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dbc_max_pct considerations

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Ed Loehr
Advisor

dbc_max_pct considerations

Scenario: ia64 rx4640 running B.11.23 with 16gb of RAM, 10-20 high-volume PostgreSQL database clusters, with database volume far in excess of 16GB.

Question: How to best set dbc_max_pct to maximize use of the 16gb of RAM for data caching while giving priority to application memory demand?

The conventional wisdom in this forum seems to be to generally set the buffer size to around 300mb to avoid double buffering in DB cache. However, the needs of the 10-20 clusters will be dynamic enough that it would be a major headache to manually balance the allocation of RAM for DB cache buffers across 10-20 clusters. I'd much rather let the OS do it.

If DB processes and other admin processes can demand and receive RAM allocations at the expense of the OS cache, then I'd think the optimal setting would be dbc_min_pct = 300mb or so and dbc_max_pct = 99% (i.e., let the OS use as much RAM as is available for I/O caching, but give it all up if the apps call for it).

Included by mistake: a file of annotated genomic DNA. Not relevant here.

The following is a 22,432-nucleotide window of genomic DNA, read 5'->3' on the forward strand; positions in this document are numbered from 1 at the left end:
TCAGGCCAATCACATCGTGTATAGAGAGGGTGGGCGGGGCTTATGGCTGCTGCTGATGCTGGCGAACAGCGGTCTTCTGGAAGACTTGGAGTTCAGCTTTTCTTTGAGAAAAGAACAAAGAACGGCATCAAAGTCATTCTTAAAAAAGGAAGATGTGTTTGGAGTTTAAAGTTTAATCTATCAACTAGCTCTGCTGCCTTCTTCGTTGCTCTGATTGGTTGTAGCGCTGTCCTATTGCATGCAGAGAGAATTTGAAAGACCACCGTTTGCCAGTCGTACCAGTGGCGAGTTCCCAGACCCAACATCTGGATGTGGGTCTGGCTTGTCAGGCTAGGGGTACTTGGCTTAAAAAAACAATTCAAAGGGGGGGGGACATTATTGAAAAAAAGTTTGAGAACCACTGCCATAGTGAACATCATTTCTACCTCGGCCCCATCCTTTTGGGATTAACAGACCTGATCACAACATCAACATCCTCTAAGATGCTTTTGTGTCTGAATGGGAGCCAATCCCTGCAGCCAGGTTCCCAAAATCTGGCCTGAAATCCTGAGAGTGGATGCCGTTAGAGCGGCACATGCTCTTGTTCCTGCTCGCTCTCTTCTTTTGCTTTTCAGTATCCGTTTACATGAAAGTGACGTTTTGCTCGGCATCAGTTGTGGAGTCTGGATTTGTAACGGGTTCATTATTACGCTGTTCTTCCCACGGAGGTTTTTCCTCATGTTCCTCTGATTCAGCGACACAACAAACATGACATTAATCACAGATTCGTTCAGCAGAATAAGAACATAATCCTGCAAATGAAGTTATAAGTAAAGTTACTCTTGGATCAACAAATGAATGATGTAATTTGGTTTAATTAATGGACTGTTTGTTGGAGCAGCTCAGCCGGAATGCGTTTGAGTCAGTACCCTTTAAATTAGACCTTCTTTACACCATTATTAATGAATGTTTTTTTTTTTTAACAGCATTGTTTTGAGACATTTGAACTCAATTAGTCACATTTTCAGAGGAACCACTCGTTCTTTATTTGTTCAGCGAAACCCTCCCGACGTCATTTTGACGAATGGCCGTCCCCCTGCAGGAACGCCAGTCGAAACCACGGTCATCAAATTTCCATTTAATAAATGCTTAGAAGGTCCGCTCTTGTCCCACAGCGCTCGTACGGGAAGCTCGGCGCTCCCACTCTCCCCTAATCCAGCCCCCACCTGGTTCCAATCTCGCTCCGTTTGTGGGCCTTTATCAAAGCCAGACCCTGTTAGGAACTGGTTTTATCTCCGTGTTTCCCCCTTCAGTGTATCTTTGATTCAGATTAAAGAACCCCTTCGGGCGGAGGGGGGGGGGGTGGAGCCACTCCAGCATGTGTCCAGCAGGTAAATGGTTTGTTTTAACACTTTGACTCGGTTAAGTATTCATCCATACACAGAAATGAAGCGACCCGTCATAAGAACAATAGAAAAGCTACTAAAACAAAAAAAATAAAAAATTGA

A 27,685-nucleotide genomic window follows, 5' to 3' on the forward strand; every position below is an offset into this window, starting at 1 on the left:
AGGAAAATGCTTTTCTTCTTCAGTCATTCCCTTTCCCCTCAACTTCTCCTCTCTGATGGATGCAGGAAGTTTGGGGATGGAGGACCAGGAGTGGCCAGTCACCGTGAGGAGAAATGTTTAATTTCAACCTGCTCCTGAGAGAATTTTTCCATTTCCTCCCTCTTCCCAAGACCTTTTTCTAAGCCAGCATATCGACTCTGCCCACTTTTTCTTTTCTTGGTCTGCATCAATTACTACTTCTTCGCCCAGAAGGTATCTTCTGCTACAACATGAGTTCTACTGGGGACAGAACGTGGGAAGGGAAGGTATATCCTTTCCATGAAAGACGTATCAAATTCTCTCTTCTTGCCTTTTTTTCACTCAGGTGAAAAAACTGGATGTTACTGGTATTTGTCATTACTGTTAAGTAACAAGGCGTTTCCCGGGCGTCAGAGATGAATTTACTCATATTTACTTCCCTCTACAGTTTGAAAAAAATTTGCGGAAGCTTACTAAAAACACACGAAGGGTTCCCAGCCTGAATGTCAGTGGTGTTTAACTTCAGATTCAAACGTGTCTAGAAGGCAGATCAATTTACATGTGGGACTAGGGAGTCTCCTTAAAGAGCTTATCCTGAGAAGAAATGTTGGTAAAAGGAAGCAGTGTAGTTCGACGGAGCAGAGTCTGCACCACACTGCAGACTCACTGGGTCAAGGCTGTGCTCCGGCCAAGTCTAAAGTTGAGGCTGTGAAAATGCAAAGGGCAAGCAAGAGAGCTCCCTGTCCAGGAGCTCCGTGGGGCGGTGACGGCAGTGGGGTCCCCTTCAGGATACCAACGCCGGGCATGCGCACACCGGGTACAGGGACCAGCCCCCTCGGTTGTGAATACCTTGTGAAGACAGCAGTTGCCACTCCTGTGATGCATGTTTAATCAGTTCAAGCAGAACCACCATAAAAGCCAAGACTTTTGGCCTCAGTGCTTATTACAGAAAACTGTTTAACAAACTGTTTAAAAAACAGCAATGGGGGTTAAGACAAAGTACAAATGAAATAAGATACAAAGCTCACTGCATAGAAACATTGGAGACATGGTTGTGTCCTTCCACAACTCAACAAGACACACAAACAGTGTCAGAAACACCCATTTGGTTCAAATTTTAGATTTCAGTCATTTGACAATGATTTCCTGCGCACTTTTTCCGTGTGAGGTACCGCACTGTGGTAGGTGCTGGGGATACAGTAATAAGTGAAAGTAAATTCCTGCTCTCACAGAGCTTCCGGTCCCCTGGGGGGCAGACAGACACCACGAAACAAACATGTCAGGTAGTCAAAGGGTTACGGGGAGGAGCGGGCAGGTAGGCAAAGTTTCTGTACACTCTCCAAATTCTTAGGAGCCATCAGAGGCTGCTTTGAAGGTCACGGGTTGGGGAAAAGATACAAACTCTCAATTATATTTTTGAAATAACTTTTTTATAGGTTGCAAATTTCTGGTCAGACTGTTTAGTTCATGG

Thoughts, suggestions, experiences?
11 REPLIES
Jeff Schussele
Honored Contributor
Solution

Re: dbc_max_pct considerations

Hi,

Absolutely do *not* do that. vhand & the buffer cache do not play well together. The buffer cache will take it all & vhand will fight to get it back for the processes. Your system will spend far too much time mediating that battle. In fact I remember reading that bufcache is far more aggressive at recapturing memory from processes than two processes fighting among themselves. This seems like a classic situation where you need to either: 1) Install more memory or 2) Let the DBs cache themselves.
In my experience cache access seems to slow down > 600-800MB & a lot of that is the kernel having to manipulate the cache table & the lengthening of lookups as the table grows.
In fact in the hp-ux 11i tuning and performance book on page 286 it reads
/Quote
On typical large memory systems, the larger the size of physical memory, the larger the buffer cache that is derired. Buffer caches more than 500 MB in size may cause performance degradation however, due to VAS allocation and overall management of the large number of buffers.
/EndQuote